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Unformatted text preview: 121 8 THE ECONOMY AT FULL EMPLOYMENT: THE CLASSICAL MODEL* * This is Chapter 24 in Economics . K e y C o n c e p t s ¡ The Classical Model: A Preview Real variables, such as real GDP, employment, unem- ployment, saving, investment, and consumption tell us what is really happening to economic wellbeing. Nominal variables, such as the price level, the inflation rate, and nominal GDP, tell us how dollar values and the cost of living are changing. The classical dichotomy is the discovery that at full employment, the forces that determine real variables are independent of those that determine nominal vari- ables. The classical model is a model of an economy that determines the real variables at full employment. Most economists agree that the economy fluctuates around full employment, but classical economists think that the economy is always at full employment. ¡ Real GDP and Employment A production possibilities frontier between real GDP and leisure shows that GDP can be increased if time spent at leisure is decreased, that is, if employment is increased. The production function is the relationship between real GDP and the quantity of labor employed when all other influences on production remain the same. A production function is illustrated in Figure 8.1. ♦ When employment increases, there is a movement along the production function, as illustrated by the movement from point a to point b along PF . ¡ The Labor Market and Potential GDP The demand for labor and the supply of labor depend on the real wage rate , the quantity of goods and ser- vices an hour of labor earns. The money wage rate is the number of dollars an hour of labor earns. ♦ The real wage rate equals the money wage rate divided by the price level multiplied by 100. The demand for labor is the relationship between the real wage rate and the quantity of labor firms demand, where the quantity of labor demanded is the number of labor hours hired by all the firms in the economy. As the real wage rate increases, the quantity of labor de- manded decreases. ♦ The marginal product of labor is the additional real GDP produced by an additional hour of labor. C h a p t e r C H A P T E R 8 ( 2 4 ) 1 2 2 The law of diminishing returns states that as the quantity of labor increases, other things remaining the same, the marginal product of labor diminishes. ♦ Because the marginal product of labor diminishes as employment increases, firms hire additional workers only if the real wage rate falls. So the labor demand curve, LD illustrated in Figure 8.2, slopes downward. ♦ The demand for labor increases and the demand for labor curve shifts rightward when the marginal product of labor increases. The quantity of labor supplied is the number of labor hours that all the households plan to work. The supply of labor is the relationship between the quantity of labor supplied and the real wage rate when all other influences on work plans remain the same....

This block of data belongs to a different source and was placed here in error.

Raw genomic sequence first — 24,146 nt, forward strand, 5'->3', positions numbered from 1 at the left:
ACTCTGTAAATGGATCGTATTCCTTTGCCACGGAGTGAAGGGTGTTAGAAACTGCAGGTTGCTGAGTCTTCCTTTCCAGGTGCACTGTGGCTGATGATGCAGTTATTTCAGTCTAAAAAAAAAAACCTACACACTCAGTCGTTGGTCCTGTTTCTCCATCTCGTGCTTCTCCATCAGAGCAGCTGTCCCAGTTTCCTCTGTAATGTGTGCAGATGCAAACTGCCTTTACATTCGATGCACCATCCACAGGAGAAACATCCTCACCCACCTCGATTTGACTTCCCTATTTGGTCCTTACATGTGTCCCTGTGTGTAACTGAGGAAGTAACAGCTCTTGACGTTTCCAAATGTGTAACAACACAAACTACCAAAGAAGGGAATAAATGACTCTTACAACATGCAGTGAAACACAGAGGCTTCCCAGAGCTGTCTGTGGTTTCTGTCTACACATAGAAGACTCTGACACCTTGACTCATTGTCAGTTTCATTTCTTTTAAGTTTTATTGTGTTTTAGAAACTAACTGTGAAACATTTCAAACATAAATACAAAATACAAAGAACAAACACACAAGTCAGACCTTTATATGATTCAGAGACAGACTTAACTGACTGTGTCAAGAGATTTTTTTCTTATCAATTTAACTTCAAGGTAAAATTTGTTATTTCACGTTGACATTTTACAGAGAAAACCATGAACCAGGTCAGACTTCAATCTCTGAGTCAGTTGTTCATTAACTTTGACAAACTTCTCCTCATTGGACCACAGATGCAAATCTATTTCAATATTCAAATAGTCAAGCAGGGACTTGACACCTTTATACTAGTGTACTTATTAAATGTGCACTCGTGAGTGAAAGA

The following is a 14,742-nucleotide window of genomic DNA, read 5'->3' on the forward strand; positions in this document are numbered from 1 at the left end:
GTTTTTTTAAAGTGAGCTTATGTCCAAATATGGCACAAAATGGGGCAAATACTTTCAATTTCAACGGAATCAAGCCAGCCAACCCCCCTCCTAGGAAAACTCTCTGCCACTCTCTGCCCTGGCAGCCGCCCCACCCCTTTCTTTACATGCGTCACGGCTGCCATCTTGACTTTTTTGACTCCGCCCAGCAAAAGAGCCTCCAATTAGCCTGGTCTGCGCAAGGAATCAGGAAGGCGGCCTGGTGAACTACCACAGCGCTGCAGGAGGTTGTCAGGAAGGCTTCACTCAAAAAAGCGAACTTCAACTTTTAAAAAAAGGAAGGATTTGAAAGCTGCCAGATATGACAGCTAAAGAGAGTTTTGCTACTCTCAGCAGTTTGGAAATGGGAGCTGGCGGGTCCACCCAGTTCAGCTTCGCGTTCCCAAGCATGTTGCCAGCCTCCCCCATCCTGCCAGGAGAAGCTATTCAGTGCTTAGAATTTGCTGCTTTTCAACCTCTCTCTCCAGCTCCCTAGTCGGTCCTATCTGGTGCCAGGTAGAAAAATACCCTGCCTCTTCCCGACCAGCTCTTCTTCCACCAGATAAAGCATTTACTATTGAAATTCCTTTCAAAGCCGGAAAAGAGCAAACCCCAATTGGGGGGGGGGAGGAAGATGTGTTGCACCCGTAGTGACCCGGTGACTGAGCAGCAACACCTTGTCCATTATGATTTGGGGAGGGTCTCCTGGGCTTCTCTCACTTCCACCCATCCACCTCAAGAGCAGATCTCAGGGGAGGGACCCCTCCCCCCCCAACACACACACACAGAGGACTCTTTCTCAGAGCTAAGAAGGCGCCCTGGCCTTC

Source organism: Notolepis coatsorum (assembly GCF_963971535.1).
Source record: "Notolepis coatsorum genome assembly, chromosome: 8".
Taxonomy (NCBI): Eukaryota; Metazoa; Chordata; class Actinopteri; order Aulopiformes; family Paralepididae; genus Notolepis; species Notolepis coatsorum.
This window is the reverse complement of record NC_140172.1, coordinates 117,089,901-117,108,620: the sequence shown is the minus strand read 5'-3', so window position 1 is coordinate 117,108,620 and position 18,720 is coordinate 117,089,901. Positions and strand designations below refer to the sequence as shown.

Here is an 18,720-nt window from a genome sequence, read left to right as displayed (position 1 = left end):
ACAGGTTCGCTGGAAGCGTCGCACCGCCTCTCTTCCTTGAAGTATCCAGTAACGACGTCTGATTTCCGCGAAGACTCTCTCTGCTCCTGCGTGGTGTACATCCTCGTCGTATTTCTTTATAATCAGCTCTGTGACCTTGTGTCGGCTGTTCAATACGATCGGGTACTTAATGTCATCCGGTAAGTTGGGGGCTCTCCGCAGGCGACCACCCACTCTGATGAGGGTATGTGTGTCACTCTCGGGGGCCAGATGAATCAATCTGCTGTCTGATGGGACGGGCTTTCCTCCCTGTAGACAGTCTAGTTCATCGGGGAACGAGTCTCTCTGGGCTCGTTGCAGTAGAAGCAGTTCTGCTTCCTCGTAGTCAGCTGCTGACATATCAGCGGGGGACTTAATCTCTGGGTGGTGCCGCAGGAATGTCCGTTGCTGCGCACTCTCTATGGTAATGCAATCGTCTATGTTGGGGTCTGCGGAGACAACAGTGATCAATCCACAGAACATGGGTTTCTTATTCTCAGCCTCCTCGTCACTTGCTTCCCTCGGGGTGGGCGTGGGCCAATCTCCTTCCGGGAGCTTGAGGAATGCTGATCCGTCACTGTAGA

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This note was uploaded on 05/13/2010 for the course ECON 323 taught by Professor Jakes during the Spring '10 term at Alcorn State.
- Spring '10